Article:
• Hi Godwin, from reading the scenario mentioned by you it would appear that the cargo was containerized. CIF is not an appropriate rule for containerized cargo.. It is best to use CIP. Once the cargo under CIF has been loaded on board the vessel, the risk has passed from seller to buyer and thus the buyer is bound to pay for the cargo.
      Under CIP the risk passes as soon as the cargo has been handed to the buyer by the seller.
      under CIF it is necessary for the seller to purchase insurance at the minimum of CIF value plus 10% under C Clauses. Under C Clauses there will be no claim against the insurance taken out.
      Now that we have Incoterms 2020 rules, under CIP rules, A Clauses insurance must be taken out on behalf of the buyer. The rule states that the insurance shall be CIP value plus 10% minimum with it being permissible to increase the value plus cover to include strikes and war clauses. Under the A Clauses there will be a recovery against the insurance.
      Whether it be under CIF or CIP, there will be a claim against the ship as it may be argued that the other cargo was not stowed correctly in the hold and that the ship should have anticipated a storm at sea. Then it must be taken into consideration the maximum value for which the ship is liable, this being set by the terms of carriage, Hague rules, Hague-Visby rules or Hamburg rules.

  5. S Kanth, Incoterms has nothing to do with ownership of the cargo. As you have rightly stated, ownership passes when payment has been made. However, risk in the movement of the goods is dictated by the Incoterms rule applicable. Under CIF the risk of moving the cargo passes from the seller to the buyer once the goods have been loaded on board the vessel. Under CIP the risk passes once the goods have been handed to the carrying vessel. Therefore the seller must endorse the certificate of insurance over to the buyer to enable the buyer to claim against that insurance which has been taken out on behalf of the buyer.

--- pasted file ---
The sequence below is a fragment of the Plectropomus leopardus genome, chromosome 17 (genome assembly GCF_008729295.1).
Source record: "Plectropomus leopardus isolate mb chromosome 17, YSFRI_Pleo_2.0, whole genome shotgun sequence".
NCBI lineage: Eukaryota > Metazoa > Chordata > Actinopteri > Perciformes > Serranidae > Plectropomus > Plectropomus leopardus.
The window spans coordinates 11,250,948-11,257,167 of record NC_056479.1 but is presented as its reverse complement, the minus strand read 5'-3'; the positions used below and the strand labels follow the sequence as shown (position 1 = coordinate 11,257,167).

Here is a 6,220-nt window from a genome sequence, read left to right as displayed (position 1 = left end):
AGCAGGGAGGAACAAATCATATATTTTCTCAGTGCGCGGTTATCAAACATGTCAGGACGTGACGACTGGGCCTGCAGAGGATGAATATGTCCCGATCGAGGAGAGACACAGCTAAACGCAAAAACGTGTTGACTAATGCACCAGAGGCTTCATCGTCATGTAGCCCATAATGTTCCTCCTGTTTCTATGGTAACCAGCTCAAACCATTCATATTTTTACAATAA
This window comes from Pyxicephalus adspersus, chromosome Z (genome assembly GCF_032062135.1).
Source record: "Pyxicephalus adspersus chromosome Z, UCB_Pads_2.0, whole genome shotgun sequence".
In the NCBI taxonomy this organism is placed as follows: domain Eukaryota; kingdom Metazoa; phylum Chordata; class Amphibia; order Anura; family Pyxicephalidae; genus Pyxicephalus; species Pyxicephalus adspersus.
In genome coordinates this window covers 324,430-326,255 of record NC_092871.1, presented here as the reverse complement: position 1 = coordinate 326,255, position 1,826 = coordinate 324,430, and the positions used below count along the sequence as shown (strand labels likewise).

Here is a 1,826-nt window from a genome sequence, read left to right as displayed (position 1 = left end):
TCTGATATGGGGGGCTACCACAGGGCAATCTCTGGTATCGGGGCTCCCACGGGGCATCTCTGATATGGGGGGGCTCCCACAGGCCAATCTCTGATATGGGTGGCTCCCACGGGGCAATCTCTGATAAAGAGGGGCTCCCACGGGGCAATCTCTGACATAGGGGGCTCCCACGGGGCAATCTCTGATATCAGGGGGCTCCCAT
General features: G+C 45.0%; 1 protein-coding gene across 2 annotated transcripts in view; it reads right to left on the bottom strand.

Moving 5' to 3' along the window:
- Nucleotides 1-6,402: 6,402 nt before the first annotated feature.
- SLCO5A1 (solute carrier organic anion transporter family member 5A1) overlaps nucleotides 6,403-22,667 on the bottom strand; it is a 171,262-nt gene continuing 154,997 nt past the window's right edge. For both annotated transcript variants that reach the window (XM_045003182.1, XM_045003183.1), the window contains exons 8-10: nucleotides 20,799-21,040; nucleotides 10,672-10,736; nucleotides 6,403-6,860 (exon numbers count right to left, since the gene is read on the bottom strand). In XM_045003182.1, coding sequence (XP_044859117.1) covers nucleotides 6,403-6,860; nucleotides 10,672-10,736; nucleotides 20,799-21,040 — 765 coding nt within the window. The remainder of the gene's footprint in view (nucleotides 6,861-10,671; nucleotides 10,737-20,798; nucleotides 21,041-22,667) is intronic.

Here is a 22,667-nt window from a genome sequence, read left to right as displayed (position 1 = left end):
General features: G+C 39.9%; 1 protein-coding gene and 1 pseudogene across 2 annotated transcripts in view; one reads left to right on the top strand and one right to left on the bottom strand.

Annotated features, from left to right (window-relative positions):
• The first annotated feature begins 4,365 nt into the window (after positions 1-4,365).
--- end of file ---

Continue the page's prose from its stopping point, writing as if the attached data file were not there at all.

Trust that this assists you.

  6. The insurance is taken out by the seller on behalf of the buyer so it is always the buyer who claims. It is up to the seller to endorse the certificate over to the buyer to enable the buyer to lodge the claim. Remember that the risk in the cargo passes from the seller to the buyer when it has been loaded on board the ship. The cost of getting the cargo to the named port remains with the seller but the risk of that is with the buyer. The insurance taken out does not cover that portion of the transit prior to loading on board the ship.

    • Thanks very much for the clarification. One of the buyers says that they have an arrangement whereby they pay for the goods 30 days after arrival. Hence their idea is that the seller has the ownership and the risk of goods when they take the CIF or CIP. Therefore, any loss or damage in tranist even after being loaded on the vessel is to the seller and they have to claim.. Is the buyer correct in their view?. It seems the commercial contract and the insurance contract may contradict.. Can you please clarify and which will prevail?